Roman pietas and Herod the Great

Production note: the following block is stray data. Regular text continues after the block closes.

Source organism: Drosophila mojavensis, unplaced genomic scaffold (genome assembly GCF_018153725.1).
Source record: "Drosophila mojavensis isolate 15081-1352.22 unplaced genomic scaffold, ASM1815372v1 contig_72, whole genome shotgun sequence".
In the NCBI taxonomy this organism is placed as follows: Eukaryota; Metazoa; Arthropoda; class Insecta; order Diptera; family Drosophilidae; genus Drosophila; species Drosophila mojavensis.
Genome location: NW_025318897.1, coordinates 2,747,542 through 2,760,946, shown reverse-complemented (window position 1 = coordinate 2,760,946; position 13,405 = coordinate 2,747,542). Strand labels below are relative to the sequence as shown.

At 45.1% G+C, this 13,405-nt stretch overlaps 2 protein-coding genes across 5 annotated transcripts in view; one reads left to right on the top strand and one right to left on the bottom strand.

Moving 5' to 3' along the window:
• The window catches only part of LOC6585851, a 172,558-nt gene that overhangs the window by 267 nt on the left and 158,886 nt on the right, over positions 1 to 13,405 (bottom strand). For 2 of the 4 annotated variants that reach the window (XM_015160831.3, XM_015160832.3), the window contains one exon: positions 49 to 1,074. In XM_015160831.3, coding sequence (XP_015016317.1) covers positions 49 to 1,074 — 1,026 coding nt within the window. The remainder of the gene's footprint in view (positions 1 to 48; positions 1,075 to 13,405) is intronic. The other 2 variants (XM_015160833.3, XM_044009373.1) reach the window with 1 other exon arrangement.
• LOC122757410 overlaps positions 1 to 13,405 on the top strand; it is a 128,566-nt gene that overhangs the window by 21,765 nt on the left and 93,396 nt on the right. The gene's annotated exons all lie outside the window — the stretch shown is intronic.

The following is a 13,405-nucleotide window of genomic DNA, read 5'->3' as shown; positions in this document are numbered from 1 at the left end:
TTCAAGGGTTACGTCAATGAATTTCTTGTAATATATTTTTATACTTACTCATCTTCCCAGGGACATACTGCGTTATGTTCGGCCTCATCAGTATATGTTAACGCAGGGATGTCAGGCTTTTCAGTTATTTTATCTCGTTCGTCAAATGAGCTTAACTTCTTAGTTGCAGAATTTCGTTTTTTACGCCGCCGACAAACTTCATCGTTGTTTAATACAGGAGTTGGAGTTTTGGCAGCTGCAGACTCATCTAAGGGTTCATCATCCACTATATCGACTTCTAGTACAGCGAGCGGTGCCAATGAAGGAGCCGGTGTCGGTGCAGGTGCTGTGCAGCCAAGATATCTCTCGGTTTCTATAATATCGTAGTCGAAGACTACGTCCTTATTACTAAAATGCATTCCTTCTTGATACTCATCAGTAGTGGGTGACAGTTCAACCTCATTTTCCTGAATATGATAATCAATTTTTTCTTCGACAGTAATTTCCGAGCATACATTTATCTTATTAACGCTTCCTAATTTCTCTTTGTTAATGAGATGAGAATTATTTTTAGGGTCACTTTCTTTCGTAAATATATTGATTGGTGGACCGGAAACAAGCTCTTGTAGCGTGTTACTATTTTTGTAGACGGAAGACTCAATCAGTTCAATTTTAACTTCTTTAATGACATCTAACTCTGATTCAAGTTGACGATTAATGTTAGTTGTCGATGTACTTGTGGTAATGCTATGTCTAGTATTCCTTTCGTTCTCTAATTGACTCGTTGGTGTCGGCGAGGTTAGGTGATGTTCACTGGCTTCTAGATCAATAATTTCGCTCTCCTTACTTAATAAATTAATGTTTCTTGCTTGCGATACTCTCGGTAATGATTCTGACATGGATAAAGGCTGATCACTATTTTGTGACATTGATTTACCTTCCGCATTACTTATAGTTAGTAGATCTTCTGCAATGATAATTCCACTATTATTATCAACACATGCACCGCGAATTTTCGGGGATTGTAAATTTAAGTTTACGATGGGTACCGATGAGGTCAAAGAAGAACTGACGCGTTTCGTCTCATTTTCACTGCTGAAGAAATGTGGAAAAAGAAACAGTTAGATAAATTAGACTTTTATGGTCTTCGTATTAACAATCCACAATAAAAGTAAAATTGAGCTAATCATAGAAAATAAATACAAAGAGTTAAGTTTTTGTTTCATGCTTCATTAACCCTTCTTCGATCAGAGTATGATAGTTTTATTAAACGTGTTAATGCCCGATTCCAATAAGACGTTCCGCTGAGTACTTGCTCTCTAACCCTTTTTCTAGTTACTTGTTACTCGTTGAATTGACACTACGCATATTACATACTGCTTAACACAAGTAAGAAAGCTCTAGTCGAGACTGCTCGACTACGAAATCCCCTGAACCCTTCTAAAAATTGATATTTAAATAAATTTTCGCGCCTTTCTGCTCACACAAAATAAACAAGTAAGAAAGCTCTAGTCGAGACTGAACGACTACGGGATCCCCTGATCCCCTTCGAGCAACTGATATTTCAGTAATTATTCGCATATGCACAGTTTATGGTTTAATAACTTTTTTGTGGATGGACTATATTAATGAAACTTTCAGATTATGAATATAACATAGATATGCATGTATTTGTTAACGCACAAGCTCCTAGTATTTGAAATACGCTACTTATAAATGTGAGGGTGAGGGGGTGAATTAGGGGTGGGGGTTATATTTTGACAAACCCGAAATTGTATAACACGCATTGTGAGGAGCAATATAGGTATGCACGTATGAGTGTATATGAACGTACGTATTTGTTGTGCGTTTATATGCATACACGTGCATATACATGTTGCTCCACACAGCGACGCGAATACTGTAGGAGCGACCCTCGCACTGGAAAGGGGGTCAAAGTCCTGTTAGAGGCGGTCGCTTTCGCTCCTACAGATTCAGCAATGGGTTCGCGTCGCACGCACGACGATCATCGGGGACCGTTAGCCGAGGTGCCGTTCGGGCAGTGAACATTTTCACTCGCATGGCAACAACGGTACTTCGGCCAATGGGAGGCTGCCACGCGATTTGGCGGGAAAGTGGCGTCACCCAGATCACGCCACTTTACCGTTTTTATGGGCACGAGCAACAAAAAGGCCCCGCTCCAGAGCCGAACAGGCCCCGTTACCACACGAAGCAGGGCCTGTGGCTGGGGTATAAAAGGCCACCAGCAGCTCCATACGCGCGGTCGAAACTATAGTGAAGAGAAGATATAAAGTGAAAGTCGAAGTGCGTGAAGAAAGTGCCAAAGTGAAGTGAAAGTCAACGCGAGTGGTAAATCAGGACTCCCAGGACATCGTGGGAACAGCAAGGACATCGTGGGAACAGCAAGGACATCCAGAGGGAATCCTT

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Deep political and cultural connections which Herod had to Rome and to Augustus stemmed from his position of a client king of the Romans. This clientship was based on personal relation between both Herod and Augustus, and therefore we may draw parallels from patronus‑cliens relationship known and documented from various ancient sources, and then interpret Herod’s building program. Reciprocal bonds were based on concepts of fides (loyalty, security) and pietas (piety). Augustus extended his benefactions on Herod on many occasions and Herod rewarded him in generous manner, emulating the typically Roman virtue of pietas in similar manner as Augustus did himself in Rome. Roman‑type temples of Augustus in Judaea (Samaria‑Sebaste, Caesarea, Paneas) are proofs of Herod’s ‘extension’ of Augustus’ cultural program. Further attestation of Herod’s pietas is fact, that it was Augustus’ genius that was venerated in temples dedicated to him. These beginnings of the imperial cult may be traced, as is evidenced also in Augustan Rome, to the cult of paterfamilias – patronus which was practiced by his respective cliens.
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